A focus on distance and forgiveness
The new PRGR eggbird driver is quite the opposite of the old egg Impact. It is a whole 3 inches longer and nearly 50g lighter! The 46.5″ length and the ultra light weight are for the sole purpose of increasing swing speed. Manufacturers have done studies with findings that apparently show for every extra inch in length and increase in swing speed of 1.6-2.0 m/s is possible. That means that by going from a 45″ driver to a 46.5″ driver, a player could theoretically increase their overall swing speed by 2.4 to 3.0 m/s or 5.5 to 6.8 mph. AND going from 43.5″ to 46.5″ possibly 11mph to 13.6mph increase in speed. The Ryoma D-1 Premia has a similar idea when it comes to length and weight. the Premia is also 46.5″ and while lightweight at 282g, it’s still 20g heavier than the eggbird which is a featherlight 261g. As for the head designs, the PRGR eggbird is quite modern and high tech looking with an advanced looking sole featuring carbon webbing and multiple finishes. The Premia is is subtle with its gold IP sole (if you want to call gold subtle that is). The eggbird is considerably shallower than the Premia which actually has more of a classic high back head. The shallow head of the eggbird pushes the CG deep and back in the head while the higher back Premia doesn’t have as low a CG it’s also quite deep thanks to its huge 60g back weight.
Shallow face for the average golfer
The shallow face of the New PRGR eggbird favors miss hits towards the toe and heel, typical average golfer misses while the mid deep face of the Premia is still good for shots missed high and low on the face. The hosel lengths and bores are also quite different on both heads. The eggbird has a considerably shorter neck to create stability for its larger flatter high MOI head and aids in placing the CG lower while the Premia has a longer neck and higher insertion depth creates a more active tip area and brings the CG to a higher point.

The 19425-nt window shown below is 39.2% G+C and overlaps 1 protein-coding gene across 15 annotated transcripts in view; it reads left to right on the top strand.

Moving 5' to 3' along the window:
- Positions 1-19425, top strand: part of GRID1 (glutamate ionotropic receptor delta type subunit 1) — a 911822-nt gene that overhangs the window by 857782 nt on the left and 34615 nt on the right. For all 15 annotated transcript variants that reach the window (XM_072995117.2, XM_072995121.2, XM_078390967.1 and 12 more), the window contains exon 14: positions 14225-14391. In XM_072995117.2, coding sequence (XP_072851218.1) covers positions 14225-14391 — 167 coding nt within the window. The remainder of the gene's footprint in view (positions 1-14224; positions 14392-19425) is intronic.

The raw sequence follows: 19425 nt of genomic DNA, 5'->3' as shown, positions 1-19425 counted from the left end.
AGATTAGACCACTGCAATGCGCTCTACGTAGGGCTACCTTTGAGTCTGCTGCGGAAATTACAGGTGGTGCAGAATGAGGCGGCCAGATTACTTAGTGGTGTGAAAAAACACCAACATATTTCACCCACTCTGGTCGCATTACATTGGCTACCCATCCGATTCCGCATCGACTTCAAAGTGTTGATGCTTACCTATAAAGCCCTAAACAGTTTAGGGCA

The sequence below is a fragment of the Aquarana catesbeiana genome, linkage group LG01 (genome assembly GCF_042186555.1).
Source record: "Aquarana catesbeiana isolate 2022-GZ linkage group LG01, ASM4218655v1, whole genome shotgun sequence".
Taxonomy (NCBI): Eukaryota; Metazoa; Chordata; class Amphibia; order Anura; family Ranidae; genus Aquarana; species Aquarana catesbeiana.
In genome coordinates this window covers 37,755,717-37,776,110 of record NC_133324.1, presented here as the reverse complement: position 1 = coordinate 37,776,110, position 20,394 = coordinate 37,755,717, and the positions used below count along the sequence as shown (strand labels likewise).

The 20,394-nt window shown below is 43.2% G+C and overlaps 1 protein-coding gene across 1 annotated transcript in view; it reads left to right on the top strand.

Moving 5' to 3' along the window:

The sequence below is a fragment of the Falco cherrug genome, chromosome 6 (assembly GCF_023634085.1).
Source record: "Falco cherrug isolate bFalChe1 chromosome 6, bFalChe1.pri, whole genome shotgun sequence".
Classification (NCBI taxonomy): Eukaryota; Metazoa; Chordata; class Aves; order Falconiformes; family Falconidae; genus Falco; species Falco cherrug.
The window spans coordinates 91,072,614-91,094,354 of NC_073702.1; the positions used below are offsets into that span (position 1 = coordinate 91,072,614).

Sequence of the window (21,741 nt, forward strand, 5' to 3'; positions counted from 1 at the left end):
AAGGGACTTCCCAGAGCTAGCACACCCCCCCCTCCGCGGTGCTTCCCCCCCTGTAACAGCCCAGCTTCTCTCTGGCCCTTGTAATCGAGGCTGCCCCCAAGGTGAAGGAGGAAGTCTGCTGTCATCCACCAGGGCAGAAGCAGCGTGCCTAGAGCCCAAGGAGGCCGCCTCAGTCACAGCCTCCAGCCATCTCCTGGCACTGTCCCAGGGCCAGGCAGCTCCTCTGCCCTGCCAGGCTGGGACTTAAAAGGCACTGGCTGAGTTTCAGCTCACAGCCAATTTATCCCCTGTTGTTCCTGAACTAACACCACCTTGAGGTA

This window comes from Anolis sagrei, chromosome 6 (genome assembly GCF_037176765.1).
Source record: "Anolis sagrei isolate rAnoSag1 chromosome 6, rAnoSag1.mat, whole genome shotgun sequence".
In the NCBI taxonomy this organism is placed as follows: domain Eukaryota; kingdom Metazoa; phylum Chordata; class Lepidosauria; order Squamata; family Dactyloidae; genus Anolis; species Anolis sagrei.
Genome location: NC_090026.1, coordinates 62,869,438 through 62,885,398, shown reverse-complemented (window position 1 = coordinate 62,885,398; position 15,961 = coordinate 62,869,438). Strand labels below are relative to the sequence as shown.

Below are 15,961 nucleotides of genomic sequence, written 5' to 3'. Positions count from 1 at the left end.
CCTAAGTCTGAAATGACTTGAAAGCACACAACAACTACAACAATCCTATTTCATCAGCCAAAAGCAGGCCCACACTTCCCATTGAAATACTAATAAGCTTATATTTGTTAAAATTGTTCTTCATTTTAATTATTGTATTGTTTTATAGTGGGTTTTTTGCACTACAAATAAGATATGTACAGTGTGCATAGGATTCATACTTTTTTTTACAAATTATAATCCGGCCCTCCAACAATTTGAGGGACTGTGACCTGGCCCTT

Confident at address
At Nouvelle GC, I decided to alternate between drivers through the round. Before even hitting the ball, there are quite big differences between the two. The eggbird really does feel featherlight in the hands and for some people it might feel too light. Even the girls I was playing with picked up the driver and were so surprised at its weight asking me if it was a ladies driver. The Premia feels light but not nearly as light thanks to a higher swing weight as well. Secondly at address the eggbird,which does have the egg alignment mark, looks quite a bit larger than the Ryoma, and this was not a bad thing as I felt very confident at address with the eggbird driver. The Premia at address looks much more traditional. For face angles as you can see above, the eggbird is very obviously closed. PRGR has done this to counter the longer length and because in their studies, the majority of average golfers battle the slice and right side. For some people the face angle may be distracting but I didn’t even think about it when using the driver. The eggbird needs to be tee’ed up a little bit lower thanks to the ultra shallow face.
Pretty good sound and feel…
On to feel and impact. The Ryoma’s are one of the softer feeling drivers on the market and they have very good pop to them. On the first hole I used the PRGR eggbird and at impact it got everyone’s attention. It was not super loud but on the louder side and in my opinion it actually sounds pretty good. The eggbird makes a higher pitched tink at impact and right away my playing partners proclaimed, that sounded like you hit it well. With the Black IP face, its easy to see where you hit the ball and on the first hole I was off center towards the heel which did not surprise me as I simply am not very good at puring long length drivers off the sweet spot. The good news is even missing the center, feel was very good and quite springy and the ball still weight high and straight with pretty good distance carrying about 220y. It’s not Epon or Ryoma type feel but still feels pretty good.